This Campaign Urges Men to “Ring the Bell” to End Domestic Violence in India and Beyond
By Charukesi Ramadurai
He is unable to focus on his game of carrom because of the loud noises of a couple quarreling in his building. The husband’s verbal and physical abuse against his wife is clearly audible. He walks over to that house and rings the bell and asks an inane question to the husband who opens the door, all the time staring in an intimidating fashion.
The bell was rung once more; an incident of domestic violence was prevented once more. This advertisement made by Breakthrough, an international human rights organization based in the USA, was inspired by the true story of a bus conductor in India who “rang the bell.”
The Bell Bajao (meaning “Ring The Bell”) campaign has been on in India since 2008, launched initially with the support of the Clinton Global Initiative. The primary aim was to get men – who are conspicuously absent in this discourse – to be active partners in the fight against domestic violence. This multimedia campaign has since reached more than 150 million people in India, through television advertisements, mobile video vans, social media campaigns and community mobilization programs.
The campaign was soon adopted by Pakistan, China, Vietnam and Malaysia, and is spreading to more countries. UN Secretary General Ban Ki-Moon is now its “first global champion” and he has linked it to his UNiTE to End Violence Against Women campaign.
But how will ringing a bell help? According to Bell Bajao’s ambassador Ban Ki-Moon, “This is a simple step but a very effective one, it interrupts what’s happening. It shows that people are watching and listening. It may give the woman the chance to escape. It helps to stop the violence.”
Take a moment to look at these chilling statistics. According to a 2012 survey by the Thomson Reuter’s Foundation, India has been ranked as the worst country to be a woman, among twenty. Also, UNICEF’s “Global report card on adolescents 2012” shows that 57% of boys – and more disturbingly, 53% of girls — in the 15 – 19 age group in India — feel that wife beating is acceptable.
And the issue is by no means restricted to a developing country like India. According to a report from the Home Office, domestic violence accounts for almost a quarter of all recorded violent crime in the UK. And in any given year, there are 13 million incidents of physical violence or threats of violence against women from partners or former partners. As Ban Ki-Moon said in his speech about the movement, “Violence against women takes place in all countries and across all cultures.”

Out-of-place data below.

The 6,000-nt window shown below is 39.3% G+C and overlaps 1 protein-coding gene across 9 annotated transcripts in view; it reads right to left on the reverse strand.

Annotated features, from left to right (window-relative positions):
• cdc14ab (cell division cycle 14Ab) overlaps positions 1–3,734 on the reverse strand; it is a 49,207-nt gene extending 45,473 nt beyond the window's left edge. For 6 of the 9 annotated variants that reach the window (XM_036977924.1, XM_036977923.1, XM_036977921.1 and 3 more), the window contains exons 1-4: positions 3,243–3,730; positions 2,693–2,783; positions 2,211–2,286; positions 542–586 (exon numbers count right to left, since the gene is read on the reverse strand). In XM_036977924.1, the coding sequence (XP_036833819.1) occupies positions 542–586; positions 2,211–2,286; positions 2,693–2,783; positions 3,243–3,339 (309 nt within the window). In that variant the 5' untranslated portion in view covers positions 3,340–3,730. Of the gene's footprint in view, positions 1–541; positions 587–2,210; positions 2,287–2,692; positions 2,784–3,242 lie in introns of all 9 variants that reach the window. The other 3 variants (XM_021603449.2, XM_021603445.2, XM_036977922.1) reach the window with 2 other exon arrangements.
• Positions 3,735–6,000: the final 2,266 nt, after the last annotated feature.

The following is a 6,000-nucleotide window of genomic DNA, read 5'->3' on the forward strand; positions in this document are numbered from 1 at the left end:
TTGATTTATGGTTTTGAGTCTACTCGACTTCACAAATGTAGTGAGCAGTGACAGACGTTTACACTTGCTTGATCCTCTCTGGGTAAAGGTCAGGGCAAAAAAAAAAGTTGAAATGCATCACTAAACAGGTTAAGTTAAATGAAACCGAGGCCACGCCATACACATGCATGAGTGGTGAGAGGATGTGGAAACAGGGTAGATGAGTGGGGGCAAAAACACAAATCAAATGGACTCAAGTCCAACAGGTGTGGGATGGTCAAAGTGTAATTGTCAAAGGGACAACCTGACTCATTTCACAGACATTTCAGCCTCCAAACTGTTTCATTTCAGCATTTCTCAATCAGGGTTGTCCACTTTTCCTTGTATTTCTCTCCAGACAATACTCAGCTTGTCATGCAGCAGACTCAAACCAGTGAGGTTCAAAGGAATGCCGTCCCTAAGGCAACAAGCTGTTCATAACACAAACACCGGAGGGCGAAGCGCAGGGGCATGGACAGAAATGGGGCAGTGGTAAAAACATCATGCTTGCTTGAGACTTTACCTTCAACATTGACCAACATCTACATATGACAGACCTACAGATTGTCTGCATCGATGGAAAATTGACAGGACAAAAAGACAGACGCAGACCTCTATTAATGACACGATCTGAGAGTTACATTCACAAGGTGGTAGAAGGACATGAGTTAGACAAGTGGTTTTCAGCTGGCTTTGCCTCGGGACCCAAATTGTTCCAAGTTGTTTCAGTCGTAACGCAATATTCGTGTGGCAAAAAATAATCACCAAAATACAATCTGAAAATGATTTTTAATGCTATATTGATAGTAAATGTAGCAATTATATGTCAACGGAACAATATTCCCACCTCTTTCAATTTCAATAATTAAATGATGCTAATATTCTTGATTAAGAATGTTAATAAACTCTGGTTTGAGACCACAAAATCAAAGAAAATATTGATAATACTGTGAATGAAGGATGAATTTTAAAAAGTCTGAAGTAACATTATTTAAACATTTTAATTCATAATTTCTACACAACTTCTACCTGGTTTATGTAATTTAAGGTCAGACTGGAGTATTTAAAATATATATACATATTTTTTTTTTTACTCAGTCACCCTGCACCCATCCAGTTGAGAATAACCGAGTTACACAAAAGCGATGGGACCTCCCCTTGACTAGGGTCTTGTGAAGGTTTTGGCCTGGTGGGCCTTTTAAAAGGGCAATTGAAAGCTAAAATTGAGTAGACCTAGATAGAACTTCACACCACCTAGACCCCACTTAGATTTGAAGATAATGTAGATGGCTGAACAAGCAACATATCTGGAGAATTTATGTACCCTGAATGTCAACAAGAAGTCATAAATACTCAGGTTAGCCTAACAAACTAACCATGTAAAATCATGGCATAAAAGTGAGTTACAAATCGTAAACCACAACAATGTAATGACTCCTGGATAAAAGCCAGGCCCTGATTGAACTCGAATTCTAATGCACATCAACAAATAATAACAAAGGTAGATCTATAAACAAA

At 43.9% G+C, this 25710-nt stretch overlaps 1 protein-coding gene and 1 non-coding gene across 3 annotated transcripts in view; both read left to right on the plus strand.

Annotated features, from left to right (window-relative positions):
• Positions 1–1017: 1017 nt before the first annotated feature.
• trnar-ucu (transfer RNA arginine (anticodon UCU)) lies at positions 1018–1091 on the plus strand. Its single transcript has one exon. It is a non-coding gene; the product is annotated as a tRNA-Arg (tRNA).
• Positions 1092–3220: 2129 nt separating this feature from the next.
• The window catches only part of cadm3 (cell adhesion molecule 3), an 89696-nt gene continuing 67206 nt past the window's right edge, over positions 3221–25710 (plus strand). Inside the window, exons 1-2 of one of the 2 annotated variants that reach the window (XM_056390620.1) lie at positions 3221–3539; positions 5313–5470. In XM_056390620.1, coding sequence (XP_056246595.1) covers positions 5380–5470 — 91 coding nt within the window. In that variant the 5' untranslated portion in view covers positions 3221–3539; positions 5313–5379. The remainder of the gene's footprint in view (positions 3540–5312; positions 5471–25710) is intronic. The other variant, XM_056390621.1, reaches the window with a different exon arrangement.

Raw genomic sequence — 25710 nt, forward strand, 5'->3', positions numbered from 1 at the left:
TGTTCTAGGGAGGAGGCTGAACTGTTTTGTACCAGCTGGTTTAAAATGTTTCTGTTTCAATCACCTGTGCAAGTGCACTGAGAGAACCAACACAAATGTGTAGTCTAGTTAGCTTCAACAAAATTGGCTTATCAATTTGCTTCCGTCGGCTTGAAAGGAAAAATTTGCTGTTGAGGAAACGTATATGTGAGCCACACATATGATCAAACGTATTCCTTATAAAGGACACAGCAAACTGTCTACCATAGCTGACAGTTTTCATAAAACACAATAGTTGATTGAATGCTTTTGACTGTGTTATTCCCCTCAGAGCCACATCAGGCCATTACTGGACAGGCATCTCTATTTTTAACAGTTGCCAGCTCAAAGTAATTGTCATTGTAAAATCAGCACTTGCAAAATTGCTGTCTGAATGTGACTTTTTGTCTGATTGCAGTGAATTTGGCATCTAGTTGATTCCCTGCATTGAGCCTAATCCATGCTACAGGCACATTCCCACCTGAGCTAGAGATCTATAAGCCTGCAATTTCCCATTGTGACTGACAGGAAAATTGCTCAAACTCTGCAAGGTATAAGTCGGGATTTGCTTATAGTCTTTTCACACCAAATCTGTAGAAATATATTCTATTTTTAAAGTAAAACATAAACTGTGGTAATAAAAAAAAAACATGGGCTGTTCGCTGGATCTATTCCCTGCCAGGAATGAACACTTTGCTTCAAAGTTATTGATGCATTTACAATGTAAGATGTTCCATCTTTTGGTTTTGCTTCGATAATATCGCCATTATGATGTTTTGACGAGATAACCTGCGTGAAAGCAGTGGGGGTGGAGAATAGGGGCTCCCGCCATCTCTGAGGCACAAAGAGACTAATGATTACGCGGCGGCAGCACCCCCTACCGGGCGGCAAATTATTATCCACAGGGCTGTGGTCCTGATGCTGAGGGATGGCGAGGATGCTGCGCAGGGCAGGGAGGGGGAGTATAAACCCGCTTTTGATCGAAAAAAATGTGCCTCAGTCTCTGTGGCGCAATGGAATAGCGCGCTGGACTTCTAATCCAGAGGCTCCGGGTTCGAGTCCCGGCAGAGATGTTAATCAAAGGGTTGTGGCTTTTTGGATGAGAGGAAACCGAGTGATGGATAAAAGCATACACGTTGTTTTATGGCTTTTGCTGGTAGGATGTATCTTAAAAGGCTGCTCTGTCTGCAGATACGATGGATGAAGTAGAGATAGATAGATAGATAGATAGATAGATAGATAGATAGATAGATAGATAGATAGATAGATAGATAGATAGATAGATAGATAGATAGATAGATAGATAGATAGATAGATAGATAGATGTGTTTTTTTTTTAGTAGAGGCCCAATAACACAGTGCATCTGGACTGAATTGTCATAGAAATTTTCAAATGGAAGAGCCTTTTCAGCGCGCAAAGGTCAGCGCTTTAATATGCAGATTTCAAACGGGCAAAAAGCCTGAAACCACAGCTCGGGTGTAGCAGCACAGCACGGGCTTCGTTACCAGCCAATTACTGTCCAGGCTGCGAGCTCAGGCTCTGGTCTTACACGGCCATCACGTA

Domestic violence is a difficult issue to address everywhere since people hesitate to interfere, shrugging it off as a personal matter between the couple. The “˜Ring the Bell’ campaign seems to have made an impact in this respect. “Through base line and end line studies, we found that there was almost a ten percent increase in those who felt that the community should intervene and that women should take legal action when facing abuse. Not only did people’s attitudes change, people actually did take action by reporting incidents to the police or finding other ways to interrupt the violence,” said Mallika Dutt, President & CEO of Breakthrough.
The campaign set in motion its next phase, the global launch of One Million Men on March 8th — International Women’s Day — during the UN Commission on the Status of Women, in New York. There were events — speeches, social media discussions, protest marches, film screenings, musical performances, candlelight vigils — that took place at various cities around the world including New York, New Delhi, Rio de Janeiro, Stockholm and Johannesburg. “This is a call to men to step up and make concrete and actionable pledges to help stop violence and discrimination against women. Promises could be submitted through video or text or pictures — the goal is to find ways in which men can share their promises and also report back on what steps they took to implement them, said Dutt.”
As part of the One Million Men launch in New York city, actor Sir Patrick Stewart spoke about his own experience of growing up in a violent household: “Rape and abuse aren’t lady problems that we need to fix with our lady solutions. Men and women need to work together on these issues, creating programs in schools, talking openly about solutions. The guy who’s going to go on to commit violence against women isn’t a nameless ogre. He’s somebody’s brother. Somebody’s son. He’s somebody you know, right now. So why wouldn’t you want to talk to him now, before it’s too late?”
Charukesi Ramadurai is a freelance writer from India with bylines in the New York Times, Time, Forbes, Conde Nast Traveller, South China Morning Post and National Geographic Traveller, among others. She writes on travel, local art and culture, food, and social and development issues. Read more about her on www.charukesi.com or follow her on twitter.com/charukesi
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